In the fish retina, retinomotor movement, spinule formation, and alteration of connexon density within gap junctions occur in response to changes in ambient light conditions. All of these morphological parameters can also be influenced by the application of dopamine. This study examines whether the morphological alterations of these structures are correlated with the activity of endogenous dopamine during an entrained 12-h light/12-h dark cycle and after 1-h sort-term adaptation periods.
The two measured parameters of retinomotor movement, cone inner segment length and pigment dispersion, were well-correlated with endogenous cyclic dopamine activity. However, retinomotor movement was initiated already at the end of the entrained dark period, before the onset of light and before the onset of dopamine turnover. Furthermore, a 1-h dark-adaptation period in the middle of the light phase reduced dopamine activity but did not affect retinomotor movement. At the switch from light to dark and after a 1-h light period at midnight retinomotor movement correlated exactly with dopamine turnover and illumination conditions. The formation of spinules was correlated with dopaminergic activity during all phases of the light/dark cycle and during short-term adaptation periods. Spinules were expressed in the light when dopamine activity was high and they were retracted when dopamine activity was reduced during darkness. Connexon density of horizontal cell gap junctions showed a weaker correlation with the endogenous dopamine turnover. In this case, a high activity of endogenous dopamine was paralleled by a high density of connexons.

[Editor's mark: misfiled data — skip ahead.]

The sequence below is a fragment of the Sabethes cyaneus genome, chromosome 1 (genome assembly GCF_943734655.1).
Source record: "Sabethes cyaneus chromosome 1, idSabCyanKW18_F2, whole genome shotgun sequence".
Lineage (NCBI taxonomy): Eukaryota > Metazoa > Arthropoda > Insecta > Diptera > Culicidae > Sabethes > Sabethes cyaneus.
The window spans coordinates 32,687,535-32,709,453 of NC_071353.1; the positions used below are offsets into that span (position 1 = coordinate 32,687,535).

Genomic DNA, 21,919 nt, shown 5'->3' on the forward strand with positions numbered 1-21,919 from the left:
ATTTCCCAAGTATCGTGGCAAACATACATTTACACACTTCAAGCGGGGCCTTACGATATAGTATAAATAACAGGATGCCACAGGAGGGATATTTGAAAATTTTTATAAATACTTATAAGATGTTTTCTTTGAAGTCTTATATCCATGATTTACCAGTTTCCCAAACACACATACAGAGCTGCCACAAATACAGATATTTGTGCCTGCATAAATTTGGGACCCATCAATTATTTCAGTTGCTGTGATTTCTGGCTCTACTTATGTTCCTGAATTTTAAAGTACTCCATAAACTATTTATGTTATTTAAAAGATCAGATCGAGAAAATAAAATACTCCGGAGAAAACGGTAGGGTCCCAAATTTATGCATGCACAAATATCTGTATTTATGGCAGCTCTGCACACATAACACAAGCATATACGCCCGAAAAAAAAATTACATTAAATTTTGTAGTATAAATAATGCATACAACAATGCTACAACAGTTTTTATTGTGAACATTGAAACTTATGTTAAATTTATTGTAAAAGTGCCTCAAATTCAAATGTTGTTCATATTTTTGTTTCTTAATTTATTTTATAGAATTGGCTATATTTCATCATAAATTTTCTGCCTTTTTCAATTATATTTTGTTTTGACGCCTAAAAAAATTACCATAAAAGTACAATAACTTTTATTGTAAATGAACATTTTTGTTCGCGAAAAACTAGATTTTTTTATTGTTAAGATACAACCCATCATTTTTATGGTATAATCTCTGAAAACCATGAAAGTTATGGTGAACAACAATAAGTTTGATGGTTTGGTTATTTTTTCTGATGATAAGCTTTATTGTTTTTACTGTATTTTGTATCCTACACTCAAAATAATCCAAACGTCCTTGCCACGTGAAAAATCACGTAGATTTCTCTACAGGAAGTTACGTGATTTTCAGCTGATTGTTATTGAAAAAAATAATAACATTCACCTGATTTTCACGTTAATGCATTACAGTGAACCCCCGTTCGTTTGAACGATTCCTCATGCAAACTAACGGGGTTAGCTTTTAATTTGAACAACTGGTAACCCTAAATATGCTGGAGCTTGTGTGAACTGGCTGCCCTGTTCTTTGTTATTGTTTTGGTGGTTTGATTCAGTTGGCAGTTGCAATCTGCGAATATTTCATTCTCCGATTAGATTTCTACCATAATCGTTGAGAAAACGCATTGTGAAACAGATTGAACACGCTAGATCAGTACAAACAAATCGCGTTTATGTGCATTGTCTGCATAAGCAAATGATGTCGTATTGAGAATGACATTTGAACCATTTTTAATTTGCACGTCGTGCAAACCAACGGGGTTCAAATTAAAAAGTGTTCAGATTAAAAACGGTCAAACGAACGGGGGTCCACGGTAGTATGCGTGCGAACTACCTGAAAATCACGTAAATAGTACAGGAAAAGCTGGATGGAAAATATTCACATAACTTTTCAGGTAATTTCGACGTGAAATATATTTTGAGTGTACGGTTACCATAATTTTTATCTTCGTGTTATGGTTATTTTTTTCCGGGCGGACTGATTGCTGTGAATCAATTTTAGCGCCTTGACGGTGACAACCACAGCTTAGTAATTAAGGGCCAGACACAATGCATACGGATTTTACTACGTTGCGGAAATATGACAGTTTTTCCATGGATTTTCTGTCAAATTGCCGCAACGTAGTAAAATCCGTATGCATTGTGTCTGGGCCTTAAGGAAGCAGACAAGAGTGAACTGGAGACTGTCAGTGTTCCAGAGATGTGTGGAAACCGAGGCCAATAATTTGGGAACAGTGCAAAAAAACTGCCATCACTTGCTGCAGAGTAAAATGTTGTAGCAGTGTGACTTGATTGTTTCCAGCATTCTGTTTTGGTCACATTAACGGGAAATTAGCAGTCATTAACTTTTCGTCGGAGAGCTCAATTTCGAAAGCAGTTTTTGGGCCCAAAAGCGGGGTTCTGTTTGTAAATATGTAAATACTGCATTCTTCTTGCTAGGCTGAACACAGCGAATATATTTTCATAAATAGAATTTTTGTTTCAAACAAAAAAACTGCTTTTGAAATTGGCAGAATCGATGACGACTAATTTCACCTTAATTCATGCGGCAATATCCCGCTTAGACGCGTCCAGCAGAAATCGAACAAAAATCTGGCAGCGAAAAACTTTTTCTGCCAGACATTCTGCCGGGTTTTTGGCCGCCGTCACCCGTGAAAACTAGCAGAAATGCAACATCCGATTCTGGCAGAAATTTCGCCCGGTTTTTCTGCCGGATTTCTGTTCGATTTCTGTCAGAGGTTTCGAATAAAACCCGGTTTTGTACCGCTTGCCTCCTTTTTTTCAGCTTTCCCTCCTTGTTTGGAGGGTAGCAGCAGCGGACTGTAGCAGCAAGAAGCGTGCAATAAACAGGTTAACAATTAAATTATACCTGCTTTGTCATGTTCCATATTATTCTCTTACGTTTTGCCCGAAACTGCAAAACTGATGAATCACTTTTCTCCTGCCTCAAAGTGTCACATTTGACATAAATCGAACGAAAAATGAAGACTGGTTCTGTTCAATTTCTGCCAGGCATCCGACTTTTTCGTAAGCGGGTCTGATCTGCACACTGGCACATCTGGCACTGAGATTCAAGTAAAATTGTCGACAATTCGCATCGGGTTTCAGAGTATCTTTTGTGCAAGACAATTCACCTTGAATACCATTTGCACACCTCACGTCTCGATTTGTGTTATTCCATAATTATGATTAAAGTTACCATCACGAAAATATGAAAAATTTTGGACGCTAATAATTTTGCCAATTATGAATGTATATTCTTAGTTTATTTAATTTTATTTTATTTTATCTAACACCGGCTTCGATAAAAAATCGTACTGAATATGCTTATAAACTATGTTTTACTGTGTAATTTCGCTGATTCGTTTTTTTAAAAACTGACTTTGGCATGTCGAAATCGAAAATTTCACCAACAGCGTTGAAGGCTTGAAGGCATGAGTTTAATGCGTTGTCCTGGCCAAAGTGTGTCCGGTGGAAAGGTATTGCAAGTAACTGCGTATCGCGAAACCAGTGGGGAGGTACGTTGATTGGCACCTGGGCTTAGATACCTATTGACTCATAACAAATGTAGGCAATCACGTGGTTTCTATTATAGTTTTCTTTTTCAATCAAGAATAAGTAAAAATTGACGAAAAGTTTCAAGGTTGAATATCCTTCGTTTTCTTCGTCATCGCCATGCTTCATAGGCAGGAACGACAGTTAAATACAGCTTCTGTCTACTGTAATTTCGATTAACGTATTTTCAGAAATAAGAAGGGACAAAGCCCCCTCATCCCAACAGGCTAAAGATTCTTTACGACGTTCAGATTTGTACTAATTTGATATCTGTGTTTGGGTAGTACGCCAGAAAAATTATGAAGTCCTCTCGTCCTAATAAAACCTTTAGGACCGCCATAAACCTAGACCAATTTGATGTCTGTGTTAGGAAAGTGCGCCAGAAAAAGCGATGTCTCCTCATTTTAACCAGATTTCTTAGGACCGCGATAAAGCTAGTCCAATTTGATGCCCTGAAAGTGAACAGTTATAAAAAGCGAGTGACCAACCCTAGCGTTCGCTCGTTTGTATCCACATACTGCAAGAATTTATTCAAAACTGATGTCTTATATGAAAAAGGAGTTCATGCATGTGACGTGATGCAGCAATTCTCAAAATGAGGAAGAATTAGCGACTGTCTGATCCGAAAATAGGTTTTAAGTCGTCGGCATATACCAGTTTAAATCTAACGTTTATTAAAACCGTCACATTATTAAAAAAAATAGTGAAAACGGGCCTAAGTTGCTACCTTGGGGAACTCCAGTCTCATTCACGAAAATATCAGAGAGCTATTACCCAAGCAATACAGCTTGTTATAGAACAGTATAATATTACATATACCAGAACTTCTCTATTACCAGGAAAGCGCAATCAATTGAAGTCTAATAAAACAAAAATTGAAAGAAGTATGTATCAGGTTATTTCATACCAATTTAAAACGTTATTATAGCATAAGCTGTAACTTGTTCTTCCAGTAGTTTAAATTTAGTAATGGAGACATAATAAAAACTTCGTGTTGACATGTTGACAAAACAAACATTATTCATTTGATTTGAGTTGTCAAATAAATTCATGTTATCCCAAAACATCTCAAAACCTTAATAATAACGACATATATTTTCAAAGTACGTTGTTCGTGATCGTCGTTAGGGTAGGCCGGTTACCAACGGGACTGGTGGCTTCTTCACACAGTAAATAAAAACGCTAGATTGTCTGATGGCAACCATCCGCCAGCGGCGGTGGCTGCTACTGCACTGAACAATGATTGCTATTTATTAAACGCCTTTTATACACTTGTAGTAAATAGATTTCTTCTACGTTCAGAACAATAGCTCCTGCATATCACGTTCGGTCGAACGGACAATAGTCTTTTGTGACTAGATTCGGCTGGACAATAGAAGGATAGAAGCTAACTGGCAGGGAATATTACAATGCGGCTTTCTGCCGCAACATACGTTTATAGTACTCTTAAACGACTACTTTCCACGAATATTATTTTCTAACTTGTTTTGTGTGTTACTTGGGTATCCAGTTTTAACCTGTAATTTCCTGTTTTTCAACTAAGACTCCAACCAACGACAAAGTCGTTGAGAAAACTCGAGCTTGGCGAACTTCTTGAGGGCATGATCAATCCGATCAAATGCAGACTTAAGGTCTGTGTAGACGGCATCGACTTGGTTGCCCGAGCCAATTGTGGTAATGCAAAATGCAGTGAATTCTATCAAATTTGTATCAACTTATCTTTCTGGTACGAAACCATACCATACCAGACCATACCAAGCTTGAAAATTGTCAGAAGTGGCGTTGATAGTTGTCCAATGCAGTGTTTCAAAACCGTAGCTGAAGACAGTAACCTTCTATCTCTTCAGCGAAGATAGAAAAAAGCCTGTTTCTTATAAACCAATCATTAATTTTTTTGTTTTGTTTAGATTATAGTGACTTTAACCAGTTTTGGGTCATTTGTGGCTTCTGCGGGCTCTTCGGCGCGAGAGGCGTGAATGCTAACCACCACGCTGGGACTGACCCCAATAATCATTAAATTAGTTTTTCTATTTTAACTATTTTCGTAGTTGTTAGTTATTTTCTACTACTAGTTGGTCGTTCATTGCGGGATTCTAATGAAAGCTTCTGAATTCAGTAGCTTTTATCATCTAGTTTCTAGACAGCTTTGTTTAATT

Our results suggest that endogenous dopamine is involved in the cyclic regulation of the observed morphological alterations and that dopamine is part of the light signal for these mechanisms.